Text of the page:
Once upon a time, there was a giant. His fingers were like bananas. He was unable to use the phone without dialing four numbers at once or the piano without touching three keys. He could only drive cars with his head outside the sunroof. On airplanes, he had to sit on the ground, since he did not fit in the seats. Moreover, he could never sit in any row of the theater that was not the last.
There was no bathtub big enough for his body to fit in and, according to hotels, he had to shower on his knees. He had a prodigious stomach for both solids and liquids: he could drink 127 cans of beer in one sitting, although some put it at almost 200. His name was André René Roussimoff, although everyone knew him and still knows him as André the Giant. After changing the history of wrestling (professional wrestling), he has become a pop icon revered throughout the planet.
10. Inspiration for Samuel Beckett
In principle, however, no one knew that the giant was going to be a giant. He was big, yes, but nothing extraordinary. He was just a good boy born in Coulommiers, France, in 1946. Maybe too good looking! In his adolescence, André soon knew that his height was going to bring him an unusual life. Few in his village could suspect, for example, that not being able to sit on the bus, due to his corpulence, would cause his driver to be a Nobel Prize winner: the one and only, the playwright Samuel Beckett.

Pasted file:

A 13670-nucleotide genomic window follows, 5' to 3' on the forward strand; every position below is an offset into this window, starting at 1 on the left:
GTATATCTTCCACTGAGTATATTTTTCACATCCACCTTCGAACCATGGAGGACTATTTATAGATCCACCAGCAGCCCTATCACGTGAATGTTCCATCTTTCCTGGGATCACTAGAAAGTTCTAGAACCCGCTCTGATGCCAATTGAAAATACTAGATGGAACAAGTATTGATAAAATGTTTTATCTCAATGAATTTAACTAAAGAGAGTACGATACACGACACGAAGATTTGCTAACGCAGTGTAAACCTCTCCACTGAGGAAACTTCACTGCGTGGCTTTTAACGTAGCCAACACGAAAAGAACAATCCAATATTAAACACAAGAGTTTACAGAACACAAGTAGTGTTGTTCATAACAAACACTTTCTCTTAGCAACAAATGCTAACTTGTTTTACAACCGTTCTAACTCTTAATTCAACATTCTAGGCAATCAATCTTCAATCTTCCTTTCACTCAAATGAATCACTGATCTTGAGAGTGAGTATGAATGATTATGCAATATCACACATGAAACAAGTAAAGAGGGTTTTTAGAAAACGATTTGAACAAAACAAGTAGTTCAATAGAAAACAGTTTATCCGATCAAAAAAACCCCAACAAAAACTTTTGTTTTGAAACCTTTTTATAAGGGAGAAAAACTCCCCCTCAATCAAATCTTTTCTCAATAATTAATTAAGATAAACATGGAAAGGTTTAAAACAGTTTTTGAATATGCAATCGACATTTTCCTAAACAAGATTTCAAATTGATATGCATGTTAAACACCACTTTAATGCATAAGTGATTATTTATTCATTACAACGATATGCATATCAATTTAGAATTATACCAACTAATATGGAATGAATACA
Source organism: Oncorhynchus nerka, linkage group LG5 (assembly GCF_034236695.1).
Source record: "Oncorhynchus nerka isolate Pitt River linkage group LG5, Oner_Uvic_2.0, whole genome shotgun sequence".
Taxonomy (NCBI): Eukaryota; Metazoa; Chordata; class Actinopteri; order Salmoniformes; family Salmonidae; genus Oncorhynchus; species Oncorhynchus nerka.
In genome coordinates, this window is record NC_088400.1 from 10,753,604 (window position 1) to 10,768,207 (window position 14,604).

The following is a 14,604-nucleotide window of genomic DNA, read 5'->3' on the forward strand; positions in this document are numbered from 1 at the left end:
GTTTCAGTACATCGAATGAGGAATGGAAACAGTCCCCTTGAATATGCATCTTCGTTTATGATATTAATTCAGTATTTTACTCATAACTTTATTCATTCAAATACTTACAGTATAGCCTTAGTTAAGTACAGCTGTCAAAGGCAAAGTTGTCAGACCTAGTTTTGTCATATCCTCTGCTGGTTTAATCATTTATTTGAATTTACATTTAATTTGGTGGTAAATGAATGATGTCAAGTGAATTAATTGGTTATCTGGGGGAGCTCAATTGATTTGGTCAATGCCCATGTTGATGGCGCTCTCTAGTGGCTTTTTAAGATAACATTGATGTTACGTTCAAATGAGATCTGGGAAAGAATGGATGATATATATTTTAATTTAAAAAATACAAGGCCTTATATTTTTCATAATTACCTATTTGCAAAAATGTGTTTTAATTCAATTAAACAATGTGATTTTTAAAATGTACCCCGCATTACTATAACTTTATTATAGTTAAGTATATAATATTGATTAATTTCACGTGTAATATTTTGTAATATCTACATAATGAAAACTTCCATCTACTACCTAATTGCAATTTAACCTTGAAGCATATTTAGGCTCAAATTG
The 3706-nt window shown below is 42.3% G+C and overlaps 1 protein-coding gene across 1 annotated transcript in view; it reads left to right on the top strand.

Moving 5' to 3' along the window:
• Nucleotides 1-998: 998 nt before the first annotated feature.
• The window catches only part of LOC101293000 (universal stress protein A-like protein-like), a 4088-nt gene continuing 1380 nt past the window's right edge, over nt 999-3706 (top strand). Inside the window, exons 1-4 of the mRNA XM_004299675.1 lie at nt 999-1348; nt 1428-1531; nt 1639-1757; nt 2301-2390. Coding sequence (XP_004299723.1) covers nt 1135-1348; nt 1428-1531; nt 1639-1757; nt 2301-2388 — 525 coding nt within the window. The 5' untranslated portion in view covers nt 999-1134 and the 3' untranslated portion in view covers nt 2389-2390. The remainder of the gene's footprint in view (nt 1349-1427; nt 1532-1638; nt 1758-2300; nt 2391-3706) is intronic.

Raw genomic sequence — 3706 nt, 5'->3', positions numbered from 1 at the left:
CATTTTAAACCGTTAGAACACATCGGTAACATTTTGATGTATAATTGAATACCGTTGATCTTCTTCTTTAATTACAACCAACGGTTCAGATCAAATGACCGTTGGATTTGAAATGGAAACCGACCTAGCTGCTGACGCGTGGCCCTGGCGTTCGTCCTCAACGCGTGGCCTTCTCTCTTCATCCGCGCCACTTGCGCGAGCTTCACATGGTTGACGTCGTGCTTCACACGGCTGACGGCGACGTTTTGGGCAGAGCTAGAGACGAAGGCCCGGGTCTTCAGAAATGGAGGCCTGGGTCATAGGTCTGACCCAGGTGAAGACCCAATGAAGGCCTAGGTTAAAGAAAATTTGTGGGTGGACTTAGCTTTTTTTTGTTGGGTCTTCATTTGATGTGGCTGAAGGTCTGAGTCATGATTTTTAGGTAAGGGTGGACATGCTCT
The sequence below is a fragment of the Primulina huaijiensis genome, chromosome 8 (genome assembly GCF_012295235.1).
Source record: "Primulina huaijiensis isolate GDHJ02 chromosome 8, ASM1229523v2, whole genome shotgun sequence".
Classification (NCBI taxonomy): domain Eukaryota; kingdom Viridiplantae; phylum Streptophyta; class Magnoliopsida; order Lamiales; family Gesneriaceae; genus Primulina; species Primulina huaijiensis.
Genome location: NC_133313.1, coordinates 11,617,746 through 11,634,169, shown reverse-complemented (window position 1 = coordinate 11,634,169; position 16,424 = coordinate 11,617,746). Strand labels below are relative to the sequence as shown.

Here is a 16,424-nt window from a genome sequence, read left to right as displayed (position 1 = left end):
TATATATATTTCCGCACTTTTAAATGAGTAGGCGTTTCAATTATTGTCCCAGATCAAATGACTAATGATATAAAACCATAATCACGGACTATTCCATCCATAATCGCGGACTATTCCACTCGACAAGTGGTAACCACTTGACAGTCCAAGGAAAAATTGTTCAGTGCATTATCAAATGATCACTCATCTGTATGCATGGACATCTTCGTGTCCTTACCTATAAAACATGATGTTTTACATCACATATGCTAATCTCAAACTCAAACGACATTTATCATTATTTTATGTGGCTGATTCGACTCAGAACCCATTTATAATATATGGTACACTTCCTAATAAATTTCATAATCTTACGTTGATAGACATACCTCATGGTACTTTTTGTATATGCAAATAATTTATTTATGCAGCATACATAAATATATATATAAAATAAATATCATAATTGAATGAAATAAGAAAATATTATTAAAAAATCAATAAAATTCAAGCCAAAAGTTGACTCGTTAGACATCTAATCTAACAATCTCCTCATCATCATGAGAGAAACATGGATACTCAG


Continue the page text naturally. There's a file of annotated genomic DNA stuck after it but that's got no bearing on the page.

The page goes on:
The author of Waiting for Godot bought a piece of land in 1953 near the town of André. There, a cabin was built with the help of some locals. One of those who helped him was a Bulgarian farmer named Boris Roussimoff. He became friends with Beckett. Roussimoff had a son, André the Giant. Beckett learned that Rousimoff had trouble transporting his giant son to school. So, Beckett offered to take André in his truck. The giant child and the future Nobel Prize almost always talked about cricket. What a small world!